Digital Transformation and Competition: Evidence from Mobile Money

Last registered on September 17, 2020


Trial Information

General Information

Digital Transformation and Competition: Evidence from Mobile Money
Initial registration date
September 15, 2020
Last updated
September 17, 2020, 8:08 AM EDT



Primary Investigator

Georgia State University

Other Primary Investigator(s)

Additional Trial Information

In development
Start date
End date
Secondary IDs
As digital financial markets evolve, new actors will enter the business environment; thus, influencing market competition. What are the potential impacts of such competitive digital transformation on financial inclusion, digital transparency, and/or the overall level of consumer trust in digital markets? To answer these questions, we partner with the largest bank in Ghana (GCB Ltd) to randomize the expansion of their new Mobile Money business (called G-Money) across low-income localities.
External Link(s)

Registration Citation

Annan, Francis. 2020. "Digital Transformation and Competition: Evidence from Mobile Money." AEA RCT Registry. September 17.
Experimental Details


Intervention Start Date
Intervention End Date

Primary Outcomes

Primary Outcomes (end points)
Measurements (vendors): For market vendors, we plan to focus on the impacts of four non-price dimensions of the digital competitive pressure from G-Money’s entry, evaluating:
1. Quality: incidence of transactional fraud or overcharging consumers at vendor banking points,
2. Information: tariff posting or display behavior at vendor points or digital market transparency; vendor attempts to discuss transaction tariffs,
3. Services: length of carrying out transactions or consumer convenience; likelihood of declining transactions due to liquidity shortfalls or ability to manage liquidity properly,
4. Innovation: bundling M-Money with other non-M-Money services or expansions to other lines of business including total exits; changing vendor locations; hours of operations [self-reported]; vendor accessibility to previously unbanked households.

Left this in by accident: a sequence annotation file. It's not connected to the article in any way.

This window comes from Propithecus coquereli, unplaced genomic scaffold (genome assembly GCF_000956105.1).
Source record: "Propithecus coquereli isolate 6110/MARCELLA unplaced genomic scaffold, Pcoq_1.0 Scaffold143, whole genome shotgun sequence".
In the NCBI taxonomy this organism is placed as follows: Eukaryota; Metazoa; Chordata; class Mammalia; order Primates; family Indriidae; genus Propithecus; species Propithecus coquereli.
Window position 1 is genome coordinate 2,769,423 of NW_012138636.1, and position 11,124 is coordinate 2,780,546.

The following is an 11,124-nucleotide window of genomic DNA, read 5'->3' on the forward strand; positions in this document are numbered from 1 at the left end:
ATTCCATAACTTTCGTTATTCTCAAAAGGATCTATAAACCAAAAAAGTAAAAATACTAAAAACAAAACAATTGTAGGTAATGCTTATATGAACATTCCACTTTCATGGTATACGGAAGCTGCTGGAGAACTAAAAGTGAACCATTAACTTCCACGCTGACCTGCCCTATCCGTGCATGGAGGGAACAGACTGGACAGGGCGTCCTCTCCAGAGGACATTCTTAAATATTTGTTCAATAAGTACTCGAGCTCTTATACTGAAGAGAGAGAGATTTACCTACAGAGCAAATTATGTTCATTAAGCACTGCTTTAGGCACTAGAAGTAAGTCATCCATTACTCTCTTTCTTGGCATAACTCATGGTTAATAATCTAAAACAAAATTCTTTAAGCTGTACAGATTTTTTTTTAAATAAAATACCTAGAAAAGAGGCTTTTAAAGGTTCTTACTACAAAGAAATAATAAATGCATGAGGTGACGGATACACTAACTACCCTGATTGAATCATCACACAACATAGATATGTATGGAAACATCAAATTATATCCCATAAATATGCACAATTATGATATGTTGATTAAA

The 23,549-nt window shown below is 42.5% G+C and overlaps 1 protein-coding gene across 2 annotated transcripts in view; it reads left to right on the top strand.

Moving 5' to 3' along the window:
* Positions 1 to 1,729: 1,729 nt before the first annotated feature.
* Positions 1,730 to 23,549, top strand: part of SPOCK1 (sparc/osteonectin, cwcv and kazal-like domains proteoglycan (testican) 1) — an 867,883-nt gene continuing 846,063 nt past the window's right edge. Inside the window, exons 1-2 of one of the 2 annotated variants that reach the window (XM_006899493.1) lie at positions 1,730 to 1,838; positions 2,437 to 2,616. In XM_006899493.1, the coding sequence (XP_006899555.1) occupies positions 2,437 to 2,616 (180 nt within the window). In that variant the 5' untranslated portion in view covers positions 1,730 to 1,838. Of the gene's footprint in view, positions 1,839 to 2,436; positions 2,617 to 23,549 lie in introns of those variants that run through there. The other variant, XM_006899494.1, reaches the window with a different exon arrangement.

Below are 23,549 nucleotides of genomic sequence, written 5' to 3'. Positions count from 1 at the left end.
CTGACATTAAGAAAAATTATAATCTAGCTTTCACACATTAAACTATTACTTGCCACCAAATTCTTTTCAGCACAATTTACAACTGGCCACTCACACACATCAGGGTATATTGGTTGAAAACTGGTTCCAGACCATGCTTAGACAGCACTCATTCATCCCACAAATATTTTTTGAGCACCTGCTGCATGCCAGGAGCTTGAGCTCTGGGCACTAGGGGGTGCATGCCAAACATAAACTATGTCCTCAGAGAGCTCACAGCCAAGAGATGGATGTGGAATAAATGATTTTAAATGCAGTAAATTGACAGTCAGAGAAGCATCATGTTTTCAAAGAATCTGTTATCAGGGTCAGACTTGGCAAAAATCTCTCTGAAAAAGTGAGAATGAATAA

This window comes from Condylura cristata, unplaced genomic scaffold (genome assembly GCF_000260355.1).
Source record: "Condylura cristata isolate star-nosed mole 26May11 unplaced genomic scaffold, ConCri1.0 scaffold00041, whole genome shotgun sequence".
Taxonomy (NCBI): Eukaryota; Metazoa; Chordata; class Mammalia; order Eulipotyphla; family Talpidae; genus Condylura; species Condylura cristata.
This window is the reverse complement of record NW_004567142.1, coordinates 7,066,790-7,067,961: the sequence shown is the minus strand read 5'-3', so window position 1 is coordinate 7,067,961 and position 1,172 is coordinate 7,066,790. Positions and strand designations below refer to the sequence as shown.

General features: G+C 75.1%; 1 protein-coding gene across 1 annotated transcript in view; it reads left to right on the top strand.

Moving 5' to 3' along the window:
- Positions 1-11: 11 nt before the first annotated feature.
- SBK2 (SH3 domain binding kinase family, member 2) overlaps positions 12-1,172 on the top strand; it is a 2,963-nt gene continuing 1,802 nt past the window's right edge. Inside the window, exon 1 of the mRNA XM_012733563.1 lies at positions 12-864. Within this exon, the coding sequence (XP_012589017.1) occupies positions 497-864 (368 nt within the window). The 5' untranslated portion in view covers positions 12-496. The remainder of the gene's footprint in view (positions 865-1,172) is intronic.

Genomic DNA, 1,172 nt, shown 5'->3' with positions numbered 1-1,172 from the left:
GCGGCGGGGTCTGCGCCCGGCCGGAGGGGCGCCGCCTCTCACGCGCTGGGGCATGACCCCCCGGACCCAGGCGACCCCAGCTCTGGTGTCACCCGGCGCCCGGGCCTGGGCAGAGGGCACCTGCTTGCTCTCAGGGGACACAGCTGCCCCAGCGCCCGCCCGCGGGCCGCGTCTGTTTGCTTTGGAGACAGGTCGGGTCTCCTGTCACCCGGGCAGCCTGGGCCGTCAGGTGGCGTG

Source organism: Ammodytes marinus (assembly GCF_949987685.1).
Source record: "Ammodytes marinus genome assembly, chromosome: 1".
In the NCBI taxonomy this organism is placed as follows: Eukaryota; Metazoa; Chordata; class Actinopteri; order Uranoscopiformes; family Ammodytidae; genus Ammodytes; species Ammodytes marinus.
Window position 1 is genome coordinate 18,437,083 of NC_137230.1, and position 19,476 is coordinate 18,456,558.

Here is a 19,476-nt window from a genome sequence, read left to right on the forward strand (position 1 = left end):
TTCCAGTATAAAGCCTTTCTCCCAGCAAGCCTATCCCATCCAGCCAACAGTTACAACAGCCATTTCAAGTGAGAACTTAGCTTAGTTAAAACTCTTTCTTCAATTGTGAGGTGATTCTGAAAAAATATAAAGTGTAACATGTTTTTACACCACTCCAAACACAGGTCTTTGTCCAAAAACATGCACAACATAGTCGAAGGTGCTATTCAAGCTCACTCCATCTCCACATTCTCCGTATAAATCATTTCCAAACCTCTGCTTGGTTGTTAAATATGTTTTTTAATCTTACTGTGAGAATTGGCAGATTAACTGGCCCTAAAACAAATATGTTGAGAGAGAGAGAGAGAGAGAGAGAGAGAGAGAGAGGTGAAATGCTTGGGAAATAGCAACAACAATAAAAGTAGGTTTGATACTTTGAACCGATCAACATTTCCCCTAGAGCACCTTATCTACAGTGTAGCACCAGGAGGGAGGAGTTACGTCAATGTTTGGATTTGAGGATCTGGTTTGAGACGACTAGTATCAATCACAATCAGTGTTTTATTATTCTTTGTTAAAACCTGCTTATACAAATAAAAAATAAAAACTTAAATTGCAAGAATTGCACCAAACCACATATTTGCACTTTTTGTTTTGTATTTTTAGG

Measurements (potential customers): For consumers, we plan to examine the impacts on trust outcomes. We will field questions that will provide subjective measures of trust in (i) M-Money providers (MTN, Vodafone, AirtelTigo), (ii) market vendors, (iii) carrying out transaction on M-Money (opening accounts; cash-in, cash-out), (iv) consumers’ family and friends, (v) commercial and rural banks (e.g., ADB, GCB, etc.), and (vi) the regulator of financial services in Ghana (Bank of Ghana) if they have heard enough about them to say. This allows us to benchmark consumer trust across M-Money and the other financial alternatives. We will supplement this with objective measures of trust measured from trust games between consumers and their local vendors. In its simple form: this entails a real monetary payoff game between the consumers (i.e., trustors) and one randomly selected (anonymous) local vendor (i.e., trustee). We impose vendor anonymity to mitigate against issues of social and individual preferences. Consumers will be endowed with 50GHS and will decide how much to send to another person (i.e., M-Money vendor). We will triple it, so that the vendor receives three times the amount of money the consumer sent. The vendor will then decide how much he/she wants to send back to the consumer. The total payoffs depend on the choices made between the consumers and vendor. Our objective measure of consumer trust will reflect the amount they sent and expected the vendor to send back to them.